China's senior leader sets conditions for mending ties with Japan
BEIJING (Kyodo) -- A senior Chinese politician said Friday it would not be too difficult to mend bilateral relations with Japan if Japanese Prime Minister Shinzo Abe stopped visiting the war-related Yasukuni Shrine and his government admitted there is a dispute over which country controls a cluster of islands in the East China Sea.
Yu Zhengsheng, the fourth-highest ranking member of the Communist Party of China, said the two are major conditions for a resumption of dialogue with Abe's government, during a meeting with a group of Japanese ruling party lawmakers in Beijing, one of the parliamentarians said.
As the two countries are struggling to mend bilateral relations badly frayed over territorial and historical issues, Yu met with the group comprised of lawmakers from the Liberal Democratic Party led by Abe.
"Currently, there are some difficulties diplomatically. But I believe friendly exchanges like this, and exchanges between the private-sector and companies should be continued," Yu said at the outset of the meeting at Great Hall of the People.
He added the two countries should be "friendly neighbors" and he believes they can overcome the current difficult situation by "efforts of both sides."
The meeting comes at a time when the Chinese leadership is showing a slight shift in its approach toward Tokyo in the absence of almost no high-level government-to-government dialogue between the two countries.
While continuing to criticize Japan's control of the Senkaku Islands in the East China Sea and Abe's views regarding wartime history, China has recently become more positive about promoting exchanges between parliamentarians, local government officials and business organizations.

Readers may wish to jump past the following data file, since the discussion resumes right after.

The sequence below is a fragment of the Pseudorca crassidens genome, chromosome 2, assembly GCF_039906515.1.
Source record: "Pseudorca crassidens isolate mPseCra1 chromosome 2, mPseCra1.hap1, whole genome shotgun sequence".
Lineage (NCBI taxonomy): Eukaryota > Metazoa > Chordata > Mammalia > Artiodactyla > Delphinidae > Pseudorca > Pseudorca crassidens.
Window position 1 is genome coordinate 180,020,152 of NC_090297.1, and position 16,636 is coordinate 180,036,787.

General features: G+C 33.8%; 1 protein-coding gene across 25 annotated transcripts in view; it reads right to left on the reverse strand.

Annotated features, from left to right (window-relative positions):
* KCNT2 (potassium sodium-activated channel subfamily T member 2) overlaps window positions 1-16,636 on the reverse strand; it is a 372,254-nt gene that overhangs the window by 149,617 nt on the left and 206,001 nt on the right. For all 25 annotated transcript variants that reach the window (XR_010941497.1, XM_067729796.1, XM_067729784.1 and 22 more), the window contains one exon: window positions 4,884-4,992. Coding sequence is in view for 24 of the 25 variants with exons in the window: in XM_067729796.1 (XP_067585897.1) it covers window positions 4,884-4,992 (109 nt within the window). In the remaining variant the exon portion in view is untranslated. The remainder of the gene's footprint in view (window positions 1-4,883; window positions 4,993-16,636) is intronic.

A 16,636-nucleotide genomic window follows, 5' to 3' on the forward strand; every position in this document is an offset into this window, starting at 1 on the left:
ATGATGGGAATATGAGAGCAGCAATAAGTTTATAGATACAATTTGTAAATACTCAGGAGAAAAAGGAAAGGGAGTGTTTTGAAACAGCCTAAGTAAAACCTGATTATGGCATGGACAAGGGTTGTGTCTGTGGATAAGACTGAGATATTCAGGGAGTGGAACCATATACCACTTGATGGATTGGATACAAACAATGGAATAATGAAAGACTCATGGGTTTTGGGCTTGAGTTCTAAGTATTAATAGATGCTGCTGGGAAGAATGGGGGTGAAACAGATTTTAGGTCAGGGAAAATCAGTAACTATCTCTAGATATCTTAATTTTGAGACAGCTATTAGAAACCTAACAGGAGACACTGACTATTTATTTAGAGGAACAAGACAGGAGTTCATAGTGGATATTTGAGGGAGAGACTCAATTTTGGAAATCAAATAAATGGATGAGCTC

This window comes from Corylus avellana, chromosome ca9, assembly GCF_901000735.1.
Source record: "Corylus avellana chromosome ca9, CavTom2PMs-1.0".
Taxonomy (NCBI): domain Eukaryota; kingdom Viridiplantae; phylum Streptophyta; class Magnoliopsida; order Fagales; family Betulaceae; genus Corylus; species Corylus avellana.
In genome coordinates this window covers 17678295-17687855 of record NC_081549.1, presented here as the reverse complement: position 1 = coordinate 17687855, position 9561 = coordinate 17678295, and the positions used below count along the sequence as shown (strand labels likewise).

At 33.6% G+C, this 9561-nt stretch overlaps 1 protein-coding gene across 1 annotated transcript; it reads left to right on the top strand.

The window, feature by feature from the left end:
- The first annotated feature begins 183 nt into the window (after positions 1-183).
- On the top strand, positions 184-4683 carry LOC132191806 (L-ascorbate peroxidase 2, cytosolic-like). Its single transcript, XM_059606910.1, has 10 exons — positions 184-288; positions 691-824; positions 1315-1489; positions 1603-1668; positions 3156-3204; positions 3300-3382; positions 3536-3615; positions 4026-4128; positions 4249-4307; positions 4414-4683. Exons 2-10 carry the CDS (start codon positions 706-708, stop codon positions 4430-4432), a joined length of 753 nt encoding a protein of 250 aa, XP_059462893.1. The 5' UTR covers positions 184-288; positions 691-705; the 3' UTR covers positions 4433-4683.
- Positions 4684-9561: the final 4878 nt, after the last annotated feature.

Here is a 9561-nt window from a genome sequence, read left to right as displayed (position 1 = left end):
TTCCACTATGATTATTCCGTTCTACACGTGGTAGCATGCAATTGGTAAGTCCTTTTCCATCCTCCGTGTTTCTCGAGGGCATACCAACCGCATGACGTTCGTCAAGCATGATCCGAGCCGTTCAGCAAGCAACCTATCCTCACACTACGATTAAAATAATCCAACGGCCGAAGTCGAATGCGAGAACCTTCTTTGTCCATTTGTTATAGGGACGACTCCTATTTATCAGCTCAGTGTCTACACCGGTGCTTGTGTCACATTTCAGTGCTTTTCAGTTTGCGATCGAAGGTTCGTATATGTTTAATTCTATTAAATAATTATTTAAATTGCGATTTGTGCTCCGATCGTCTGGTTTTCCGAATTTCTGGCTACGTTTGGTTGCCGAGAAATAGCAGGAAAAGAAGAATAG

The delegation's visit to Beijing started Wednesday, just a day after another group of Japanese lawmakers from ruling and opposition parties left the Chinese capital.
On Monday, the group led by Masahiko Komura, vice president of the LDP, held talks with Zhang Dejiang, ranked third in the CPC's powerful seven-member Politburo Standing Committee.
During the meeting that lasted about an hour, Komura told Zhang that Abe is hoping to hold an official meeting with Chinese President Xi Jinping when Xi hosts a summit of the Asia-Pacific Economic Cooperation forum in November in Beijing.
As Abe's visit to Yasukuni Shrine in Tokyo in December further irked China, political relations between the two countries have remained at their lowest ebb.
Abe and Xi have yet to hold official talks since they each came to office more than a year ago.
Still, China's decision to arrange the two meetings in a week with the members of the CPC's top echelon reflects a slight shift in the leadership's dealing with Japan.